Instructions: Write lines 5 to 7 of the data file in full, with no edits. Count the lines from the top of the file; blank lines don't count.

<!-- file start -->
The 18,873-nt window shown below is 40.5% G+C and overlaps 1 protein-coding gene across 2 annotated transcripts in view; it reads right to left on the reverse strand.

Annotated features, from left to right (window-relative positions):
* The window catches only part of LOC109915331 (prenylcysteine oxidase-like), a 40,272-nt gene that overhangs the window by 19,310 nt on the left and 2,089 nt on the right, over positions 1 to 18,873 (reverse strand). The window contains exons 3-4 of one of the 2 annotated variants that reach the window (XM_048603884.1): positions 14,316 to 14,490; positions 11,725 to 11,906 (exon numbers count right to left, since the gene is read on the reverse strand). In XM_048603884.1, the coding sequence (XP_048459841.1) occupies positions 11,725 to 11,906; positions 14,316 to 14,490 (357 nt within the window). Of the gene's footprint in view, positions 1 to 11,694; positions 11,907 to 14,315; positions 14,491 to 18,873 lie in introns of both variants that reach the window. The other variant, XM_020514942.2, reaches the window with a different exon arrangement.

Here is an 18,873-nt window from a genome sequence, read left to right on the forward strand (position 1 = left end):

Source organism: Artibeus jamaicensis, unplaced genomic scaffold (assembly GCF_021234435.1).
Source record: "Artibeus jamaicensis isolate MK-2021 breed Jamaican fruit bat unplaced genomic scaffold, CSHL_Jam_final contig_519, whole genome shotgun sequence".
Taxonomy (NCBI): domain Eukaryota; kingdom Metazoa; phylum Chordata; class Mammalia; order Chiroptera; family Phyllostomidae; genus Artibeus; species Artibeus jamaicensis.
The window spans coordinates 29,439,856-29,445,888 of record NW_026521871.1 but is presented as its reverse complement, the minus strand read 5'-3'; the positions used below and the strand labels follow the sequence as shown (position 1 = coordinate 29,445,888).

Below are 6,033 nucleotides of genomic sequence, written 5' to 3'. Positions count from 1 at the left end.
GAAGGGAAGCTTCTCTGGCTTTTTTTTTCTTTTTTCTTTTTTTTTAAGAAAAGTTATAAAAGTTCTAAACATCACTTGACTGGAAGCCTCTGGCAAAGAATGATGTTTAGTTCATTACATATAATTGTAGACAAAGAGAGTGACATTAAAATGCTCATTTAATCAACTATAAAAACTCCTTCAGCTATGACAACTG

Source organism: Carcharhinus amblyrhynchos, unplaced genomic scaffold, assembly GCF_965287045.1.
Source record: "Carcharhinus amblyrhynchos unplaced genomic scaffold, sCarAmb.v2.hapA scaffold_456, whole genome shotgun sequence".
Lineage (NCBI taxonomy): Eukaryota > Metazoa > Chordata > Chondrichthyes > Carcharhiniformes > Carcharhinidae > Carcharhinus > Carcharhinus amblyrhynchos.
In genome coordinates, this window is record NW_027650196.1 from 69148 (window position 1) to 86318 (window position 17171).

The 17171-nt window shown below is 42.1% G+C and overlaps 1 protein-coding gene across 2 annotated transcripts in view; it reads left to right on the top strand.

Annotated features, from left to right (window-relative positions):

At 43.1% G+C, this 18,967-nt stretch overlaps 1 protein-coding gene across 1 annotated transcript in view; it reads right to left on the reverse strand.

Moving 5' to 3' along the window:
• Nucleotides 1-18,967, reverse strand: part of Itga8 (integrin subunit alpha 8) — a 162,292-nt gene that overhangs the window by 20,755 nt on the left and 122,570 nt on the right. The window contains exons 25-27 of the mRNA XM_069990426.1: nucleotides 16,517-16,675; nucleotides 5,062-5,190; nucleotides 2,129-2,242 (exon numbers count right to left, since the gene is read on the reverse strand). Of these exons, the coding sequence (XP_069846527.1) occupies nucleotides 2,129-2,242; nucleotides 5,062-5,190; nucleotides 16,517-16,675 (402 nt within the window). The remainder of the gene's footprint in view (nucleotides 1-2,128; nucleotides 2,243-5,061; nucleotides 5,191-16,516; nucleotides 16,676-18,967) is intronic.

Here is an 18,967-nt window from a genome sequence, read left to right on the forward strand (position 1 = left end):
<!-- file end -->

Source organism: Artibeus jamaicensis, unplaced genomic scaffold (assembly GCF_021234435.1).
Source record: "Artibeus jamaicensis isolate MK-2021 breed Jamaican fruit bat unplaced genomic scaffold, CSHL_Jam_final contig_519, whole genome shotgun sequence".
Taxonomy (NCBI): domain Eukaryota; kingdom Metazoa; phylum Chordata; class Mammalia; order Chiroptera; family Phyllostomidae; genus Artibeus; species Artibeus jamaicensis.